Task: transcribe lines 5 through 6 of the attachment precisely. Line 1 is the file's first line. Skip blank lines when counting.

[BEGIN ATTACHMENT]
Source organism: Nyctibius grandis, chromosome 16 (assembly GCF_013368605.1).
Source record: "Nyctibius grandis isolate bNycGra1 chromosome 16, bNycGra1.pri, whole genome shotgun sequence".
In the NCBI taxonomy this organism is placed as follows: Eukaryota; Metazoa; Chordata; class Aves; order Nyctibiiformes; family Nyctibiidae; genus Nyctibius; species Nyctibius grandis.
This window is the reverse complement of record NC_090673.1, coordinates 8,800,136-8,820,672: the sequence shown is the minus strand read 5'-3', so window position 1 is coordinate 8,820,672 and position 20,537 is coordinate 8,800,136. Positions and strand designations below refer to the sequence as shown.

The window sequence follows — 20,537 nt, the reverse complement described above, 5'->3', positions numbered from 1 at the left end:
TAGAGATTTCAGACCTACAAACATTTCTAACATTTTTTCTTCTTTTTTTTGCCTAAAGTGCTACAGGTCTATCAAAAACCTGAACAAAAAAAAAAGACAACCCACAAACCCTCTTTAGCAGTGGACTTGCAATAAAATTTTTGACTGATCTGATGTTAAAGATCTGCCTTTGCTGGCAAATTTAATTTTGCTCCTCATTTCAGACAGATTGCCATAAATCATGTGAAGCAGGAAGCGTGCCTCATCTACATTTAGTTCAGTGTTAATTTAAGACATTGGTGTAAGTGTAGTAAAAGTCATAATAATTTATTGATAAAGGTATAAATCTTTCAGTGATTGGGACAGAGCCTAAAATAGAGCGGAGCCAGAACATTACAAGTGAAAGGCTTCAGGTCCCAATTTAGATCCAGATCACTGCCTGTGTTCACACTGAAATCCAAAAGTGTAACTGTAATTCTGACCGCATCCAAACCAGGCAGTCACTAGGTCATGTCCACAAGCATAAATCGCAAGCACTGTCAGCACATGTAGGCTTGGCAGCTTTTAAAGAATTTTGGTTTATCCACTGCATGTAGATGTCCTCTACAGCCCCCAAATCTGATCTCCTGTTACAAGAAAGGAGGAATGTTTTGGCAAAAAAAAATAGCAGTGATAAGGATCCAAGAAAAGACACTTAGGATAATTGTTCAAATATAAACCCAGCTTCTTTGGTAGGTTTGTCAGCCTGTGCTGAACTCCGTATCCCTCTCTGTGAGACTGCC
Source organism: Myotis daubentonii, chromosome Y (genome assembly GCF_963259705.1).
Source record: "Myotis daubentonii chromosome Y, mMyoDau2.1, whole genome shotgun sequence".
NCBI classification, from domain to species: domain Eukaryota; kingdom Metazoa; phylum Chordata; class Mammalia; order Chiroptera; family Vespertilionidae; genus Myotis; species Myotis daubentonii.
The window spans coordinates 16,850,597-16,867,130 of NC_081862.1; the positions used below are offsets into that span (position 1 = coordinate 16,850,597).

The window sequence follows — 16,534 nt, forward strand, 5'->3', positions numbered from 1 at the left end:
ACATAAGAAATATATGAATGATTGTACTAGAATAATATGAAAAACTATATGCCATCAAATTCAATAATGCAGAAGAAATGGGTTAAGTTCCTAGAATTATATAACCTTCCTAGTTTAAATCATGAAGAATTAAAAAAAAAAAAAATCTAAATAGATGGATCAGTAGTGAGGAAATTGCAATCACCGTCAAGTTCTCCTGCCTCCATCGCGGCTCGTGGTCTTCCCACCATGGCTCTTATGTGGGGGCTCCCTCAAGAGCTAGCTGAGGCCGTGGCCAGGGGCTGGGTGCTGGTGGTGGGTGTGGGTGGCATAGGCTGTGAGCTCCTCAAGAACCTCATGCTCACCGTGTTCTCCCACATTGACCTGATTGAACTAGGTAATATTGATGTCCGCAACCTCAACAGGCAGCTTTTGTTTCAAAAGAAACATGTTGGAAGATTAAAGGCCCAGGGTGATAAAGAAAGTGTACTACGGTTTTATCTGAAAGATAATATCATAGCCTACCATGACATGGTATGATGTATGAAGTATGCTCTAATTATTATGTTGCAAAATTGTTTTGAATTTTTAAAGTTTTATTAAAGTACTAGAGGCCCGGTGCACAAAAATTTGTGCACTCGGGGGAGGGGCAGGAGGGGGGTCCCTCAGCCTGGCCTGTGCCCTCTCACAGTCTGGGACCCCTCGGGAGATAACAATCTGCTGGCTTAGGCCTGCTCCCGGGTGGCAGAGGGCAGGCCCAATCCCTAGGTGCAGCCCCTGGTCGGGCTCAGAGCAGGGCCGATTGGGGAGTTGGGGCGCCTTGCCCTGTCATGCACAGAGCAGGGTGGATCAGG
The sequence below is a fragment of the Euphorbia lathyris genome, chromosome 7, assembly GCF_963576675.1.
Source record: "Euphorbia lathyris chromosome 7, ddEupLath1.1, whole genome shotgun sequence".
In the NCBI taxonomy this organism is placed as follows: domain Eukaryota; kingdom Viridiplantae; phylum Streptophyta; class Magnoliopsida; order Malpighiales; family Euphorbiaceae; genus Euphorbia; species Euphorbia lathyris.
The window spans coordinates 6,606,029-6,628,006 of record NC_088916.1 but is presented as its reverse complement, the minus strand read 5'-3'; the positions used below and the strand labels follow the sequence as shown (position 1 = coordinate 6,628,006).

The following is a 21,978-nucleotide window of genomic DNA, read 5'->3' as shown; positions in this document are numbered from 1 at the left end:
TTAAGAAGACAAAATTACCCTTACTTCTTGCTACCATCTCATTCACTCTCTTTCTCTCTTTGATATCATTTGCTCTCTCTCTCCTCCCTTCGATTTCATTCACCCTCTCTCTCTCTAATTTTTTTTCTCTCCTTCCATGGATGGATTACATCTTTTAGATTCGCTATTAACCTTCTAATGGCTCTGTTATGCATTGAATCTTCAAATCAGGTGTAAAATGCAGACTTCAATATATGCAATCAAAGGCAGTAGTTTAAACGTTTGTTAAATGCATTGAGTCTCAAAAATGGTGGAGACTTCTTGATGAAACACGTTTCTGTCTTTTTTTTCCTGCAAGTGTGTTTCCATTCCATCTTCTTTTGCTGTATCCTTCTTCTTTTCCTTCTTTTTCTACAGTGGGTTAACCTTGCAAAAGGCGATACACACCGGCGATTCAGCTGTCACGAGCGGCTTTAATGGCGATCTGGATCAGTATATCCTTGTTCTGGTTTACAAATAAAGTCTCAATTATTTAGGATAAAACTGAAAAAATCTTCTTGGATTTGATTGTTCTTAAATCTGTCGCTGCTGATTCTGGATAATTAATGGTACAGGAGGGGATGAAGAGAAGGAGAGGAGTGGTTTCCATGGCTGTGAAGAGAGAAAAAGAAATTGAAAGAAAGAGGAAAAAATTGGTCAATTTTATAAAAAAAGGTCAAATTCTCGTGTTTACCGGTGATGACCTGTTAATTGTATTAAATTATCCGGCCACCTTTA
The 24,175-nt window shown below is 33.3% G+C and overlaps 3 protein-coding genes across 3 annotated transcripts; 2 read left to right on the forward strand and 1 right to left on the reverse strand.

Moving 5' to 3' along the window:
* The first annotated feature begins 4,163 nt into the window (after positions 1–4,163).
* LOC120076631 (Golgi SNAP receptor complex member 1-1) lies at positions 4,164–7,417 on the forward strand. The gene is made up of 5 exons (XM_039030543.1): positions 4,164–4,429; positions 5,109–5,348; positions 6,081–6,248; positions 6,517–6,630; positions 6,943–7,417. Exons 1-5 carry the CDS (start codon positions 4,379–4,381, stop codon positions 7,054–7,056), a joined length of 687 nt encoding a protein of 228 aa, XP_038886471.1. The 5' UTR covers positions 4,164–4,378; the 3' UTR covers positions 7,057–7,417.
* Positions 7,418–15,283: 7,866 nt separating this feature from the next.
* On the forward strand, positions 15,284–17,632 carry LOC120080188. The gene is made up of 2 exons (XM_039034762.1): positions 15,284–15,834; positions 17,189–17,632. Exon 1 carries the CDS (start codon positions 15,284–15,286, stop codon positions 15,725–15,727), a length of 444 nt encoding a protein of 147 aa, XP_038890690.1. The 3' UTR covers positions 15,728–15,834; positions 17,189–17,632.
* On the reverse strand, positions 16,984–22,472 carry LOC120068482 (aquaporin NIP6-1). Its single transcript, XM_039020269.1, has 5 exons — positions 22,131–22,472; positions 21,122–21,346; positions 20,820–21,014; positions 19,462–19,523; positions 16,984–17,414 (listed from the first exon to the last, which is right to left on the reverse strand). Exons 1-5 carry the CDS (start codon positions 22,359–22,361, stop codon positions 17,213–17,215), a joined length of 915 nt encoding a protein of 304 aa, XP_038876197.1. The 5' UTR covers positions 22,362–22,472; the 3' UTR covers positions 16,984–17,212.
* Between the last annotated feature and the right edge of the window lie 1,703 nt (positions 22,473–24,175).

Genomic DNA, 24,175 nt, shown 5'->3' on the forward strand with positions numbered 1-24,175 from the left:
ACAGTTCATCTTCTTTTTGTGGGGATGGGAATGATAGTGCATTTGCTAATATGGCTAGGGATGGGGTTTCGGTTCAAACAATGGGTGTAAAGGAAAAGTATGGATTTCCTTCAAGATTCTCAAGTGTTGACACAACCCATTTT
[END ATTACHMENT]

The window sequence follows — 20,537 nt, the reverse complement described above, 5'->3', positions numbered from 1 at the left end:
TAGAGATTTCAGACCTACAAACATTTCTAACATTTTTTCTTCTTTTTTTTGCCTAAAGTGCTACAGGTCTATCAAAAACCTGAACAAAAAAAAAAGACAACCCACAAACCCTCTTTAGCAGTGGACTTGCAATAAAATTTTTGACTGATCTGATGTTAAAGATCTGCCTTTGCTGGCAAATTTAATTTTGCTCCTCATTTCAGACAGATTGCCATAAATCATGTGAAGCAGGAAGCGTGCCTCATCTACATTTAGTTCAGTGTTAATTTAAGACATTGGTGTAAGTGTAGTAAAAGTCATAATAATTTATTGATAAAGGTATAAATCTTTCAGTGATTGGGACAGAGCCTAAAATAGAGCGGAGCCAGAACATTACAAGTGAAAGGCTTCAGGTCCCAATTTAGATCCAGATCACTGCCTGTGTTCACACTGAAATCCAAAAGTGTAACTGTAATTCTGACCGCATCCAAACCAGGCAGTCACTAGGTCATGTCCACAAGCATAAATCGCAAGCACTGTCAGCACATGTAGGCTTGGCAGCTTTTAAAGAATTTTGGTTTATCCACTGCATGTAGATGTCCTCTACAGCCCCCAAATCTGATCTCCTGTTACAAGAAAGGAGGAATGTTTTGGCAAAAAAAAATAGCAGTGATAAGGATCCAAGAAAAGACACTTAGGATAATTGTTCAAATATAAACCCAGCTTCTTTGGTAGGTTTGTCAGCCTGTGCTGAACTCCGTATCCCTCTCTGTGAGACTGCC